Lovely, award-winning, two-roomed establishment with a cosy and well-appointed lounge, proper tap room, log fires and photos of Baildon adorning the walls. A very popular village local with a warming atmosphere where visitors and well-behaved dogs are always welcome and frequented by a wide age range of customers. As well as the four regular real ales there is an additional ever varying guest usually from the darker end of the scale. Autovac is used in the dispense system. Quizzes are held on Tuesday and Sunday nights and includes a free supper. The separate tap room houses darts, dominoes and a classic table video game machine. A singer or acoustic band usually perform once a fortnight on Saturdays. Whilst the pub does not host its own beer festivals, one takes place every May in the Moravian Church immediately to the rear.

The Junction – Baildon

This popular, multi-award winning and friendly three-roomed traditional local comprises a snug, public bar and a games area. The four regularly available beers, usually including two from the in-house Junction brewery, are complemented by two guest ales. Autovac is used in the dispense system. Bottled ciders and foreign beers are also sold. Sports events on TV are popular. Quiz nights are held on Tuesdays and Thursdays, a jamming session on Sunday nights and varying pub games during other evenings. A piano is present for those who may want to provide impromptu live music and sing-alongs. A regular 3-day beer festival occurs at the end of July. The pub is the “headquarters” of Shipley Town FC.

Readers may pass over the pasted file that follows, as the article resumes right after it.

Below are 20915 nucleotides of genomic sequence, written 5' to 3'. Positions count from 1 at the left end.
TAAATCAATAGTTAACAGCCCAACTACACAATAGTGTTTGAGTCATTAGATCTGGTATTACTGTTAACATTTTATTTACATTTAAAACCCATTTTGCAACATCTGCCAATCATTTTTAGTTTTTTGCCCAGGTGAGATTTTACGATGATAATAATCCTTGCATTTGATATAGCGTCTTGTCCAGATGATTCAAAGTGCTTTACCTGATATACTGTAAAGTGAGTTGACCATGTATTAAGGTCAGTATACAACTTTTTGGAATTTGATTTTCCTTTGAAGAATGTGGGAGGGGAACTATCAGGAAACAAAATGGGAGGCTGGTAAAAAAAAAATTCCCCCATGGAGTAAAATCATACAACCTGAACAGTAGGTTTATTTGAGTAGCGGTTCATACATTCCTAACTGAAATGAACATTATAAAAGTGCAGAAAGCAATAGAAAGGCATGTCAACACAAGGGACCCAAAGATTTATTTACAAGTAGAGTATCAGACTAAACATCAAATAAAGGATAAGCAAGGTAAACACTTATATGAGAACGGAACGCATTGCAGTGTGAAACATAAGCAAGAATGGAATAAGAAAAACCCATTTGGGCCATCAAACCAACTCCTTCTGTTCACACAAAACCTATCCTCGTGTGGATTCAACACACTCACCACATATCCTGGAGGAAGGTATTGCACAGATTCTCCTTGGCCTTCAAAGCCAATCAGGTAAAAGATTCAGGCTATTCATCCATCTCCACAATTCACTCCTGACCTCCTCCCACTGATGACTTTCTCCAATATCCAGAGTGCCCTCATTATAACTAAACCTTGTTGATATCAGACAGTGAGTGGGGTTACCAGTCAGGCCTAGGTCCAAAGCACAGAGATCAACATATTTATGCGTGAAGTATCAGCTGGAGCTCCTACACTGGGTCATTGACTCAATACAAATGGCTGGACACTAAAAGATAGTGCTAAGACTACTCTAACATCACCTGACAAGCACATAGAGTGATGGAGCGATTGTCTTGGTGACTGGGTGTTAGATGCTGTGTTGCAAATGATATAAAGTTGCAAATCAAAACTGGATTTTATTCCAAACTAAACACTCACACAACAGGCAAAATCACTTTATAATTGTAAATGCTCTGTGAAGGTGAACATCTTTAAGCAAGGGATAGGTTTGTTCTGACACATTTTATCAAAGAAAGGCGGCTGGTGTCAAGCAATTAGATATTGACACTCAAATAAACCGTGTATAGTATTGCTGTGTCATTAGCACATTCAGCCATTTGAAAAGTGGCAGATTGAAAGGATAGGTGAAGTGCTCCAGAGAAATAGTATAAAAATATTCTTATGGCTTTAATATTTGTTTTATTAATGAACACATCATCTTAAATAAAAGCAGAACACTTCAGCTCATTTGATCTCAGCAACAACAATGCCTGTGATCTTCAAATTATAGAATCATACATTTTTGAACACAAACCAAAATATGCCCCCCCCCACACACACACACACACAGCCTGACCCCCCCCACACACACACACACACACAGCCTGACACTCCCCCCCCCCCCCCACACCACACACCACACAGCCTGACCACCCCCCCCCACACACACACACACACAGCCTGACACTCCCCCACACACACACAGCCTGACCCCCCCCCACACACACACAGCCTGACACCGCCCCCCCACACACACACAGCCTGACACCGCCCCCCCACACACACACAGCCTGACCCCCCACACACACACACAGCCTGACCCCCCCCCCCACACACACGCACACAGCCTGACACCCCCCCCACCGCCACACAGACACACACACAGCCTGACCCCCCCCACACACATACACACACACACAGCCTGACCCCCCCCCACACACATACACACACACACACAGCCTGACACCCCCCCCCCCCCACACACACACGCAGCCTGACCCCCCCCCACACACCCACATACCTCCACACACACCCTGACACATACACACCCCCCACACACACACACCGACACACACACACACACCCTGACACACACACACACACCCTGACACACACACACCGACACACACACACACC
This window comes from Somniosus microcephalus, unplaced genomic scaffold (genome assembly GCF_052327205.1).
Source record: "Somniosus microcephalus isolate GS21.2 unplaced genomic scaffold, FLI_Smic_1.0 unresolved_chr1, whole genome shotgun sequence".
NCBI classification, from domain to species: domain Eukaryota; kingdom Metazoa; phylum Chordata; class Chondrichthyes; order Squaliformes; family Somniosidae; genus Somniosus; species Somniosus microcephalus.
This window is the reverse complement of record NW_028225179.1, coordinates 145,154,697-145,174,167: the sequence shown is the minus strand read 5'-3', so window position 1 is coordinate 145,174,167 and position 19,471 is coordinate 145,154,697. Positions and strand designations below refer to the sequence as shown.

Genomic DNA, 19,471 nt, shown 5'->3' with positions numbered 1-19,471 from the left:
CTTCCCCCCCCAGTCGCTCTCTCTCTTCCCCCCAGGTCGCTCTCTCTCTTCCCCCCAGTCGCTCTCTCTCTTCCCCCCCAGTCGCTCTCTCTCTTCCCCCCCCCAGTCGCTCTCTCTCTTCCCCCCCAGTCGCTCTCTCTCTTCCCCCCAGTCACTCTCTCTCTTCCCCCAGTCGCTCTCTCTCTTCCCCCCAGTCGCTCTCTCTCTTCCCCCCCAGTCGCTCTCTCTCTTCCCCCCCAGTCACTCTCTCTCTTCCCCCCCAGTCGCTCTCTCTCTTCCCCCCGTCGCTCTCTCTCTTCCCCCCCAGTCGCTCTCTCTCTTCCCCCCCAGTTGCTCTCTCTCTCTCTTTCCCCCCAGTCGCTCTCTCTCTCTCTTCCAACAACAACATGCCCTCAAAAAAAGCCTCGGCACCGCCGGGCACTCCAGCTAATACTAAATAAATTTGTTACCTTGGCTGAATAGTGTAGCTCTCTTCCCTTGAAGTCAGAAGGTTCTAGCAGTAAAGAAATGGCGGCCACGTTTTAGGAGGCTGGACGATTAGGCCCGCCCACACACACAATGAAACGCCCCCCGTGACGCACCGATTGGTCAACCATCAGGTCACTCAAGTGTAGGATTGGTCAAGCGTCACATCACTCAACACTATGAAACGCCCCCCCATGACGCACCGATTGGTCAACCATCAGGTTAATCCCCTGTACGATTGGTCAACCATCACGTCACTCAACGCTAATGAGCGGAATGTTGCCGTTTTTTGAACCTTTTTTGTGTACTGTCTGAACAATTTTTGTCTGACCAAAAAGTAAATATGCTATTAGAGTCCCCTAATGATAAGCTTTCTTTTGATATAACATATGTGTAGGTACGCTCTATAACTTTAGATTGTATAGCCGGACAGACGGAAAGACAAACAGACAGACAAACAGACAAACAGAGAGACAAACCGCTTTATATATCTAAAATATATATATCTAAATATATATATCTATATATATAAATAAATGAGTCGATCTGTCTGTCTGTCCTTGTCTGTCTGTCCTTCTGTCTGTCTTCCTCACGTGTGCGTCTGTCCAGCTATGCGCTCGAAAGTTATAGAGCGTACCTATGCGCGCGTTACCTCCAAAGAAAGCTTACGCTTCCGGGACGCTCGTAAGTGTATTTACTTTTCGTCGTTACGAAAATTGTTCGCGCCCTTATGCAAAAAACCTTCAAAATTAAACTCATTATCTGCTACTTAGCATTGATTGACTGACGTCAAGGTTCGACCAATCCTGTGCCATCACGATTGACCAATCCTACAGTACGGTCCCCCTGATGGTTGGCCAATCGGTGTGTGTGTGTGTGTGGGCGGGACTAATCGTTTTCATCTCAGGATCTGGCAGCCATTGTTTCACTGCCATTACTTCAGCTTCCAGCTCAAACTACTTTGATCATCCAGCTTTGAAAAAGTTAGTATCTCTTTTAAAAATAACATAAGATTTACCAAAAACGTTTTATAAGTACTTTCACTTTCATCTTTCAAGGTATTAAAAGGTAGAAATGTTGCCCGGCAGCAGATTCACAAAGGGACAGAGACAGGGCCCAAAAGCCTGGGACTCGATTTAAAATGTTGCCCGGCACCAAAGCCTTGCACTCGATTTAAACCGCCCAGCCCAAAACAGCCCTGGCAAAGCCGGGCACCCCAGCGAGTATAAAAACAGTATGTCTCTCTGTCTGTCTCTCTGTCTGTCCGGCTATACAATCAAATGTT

Get your copy Of the good beer guide 2020

Now in its 47th edition, the beer-lovers’ bible is fully revised and updated each year to feature recommended pubs across the United Kingdom that serve the best real ale. The GBG is completely independent, with listings based entirely on evaluation by CAMRA members. The unique breweries section lists every brewery – micro, regional and national – that produces real ale in the UK, and their beers. Tasting notes for the beers, compiled by CAMRA-trained tasting teams, are also included. This is the complete book for beer lovers and for anyone wanting to experience the UK’s finest pubs.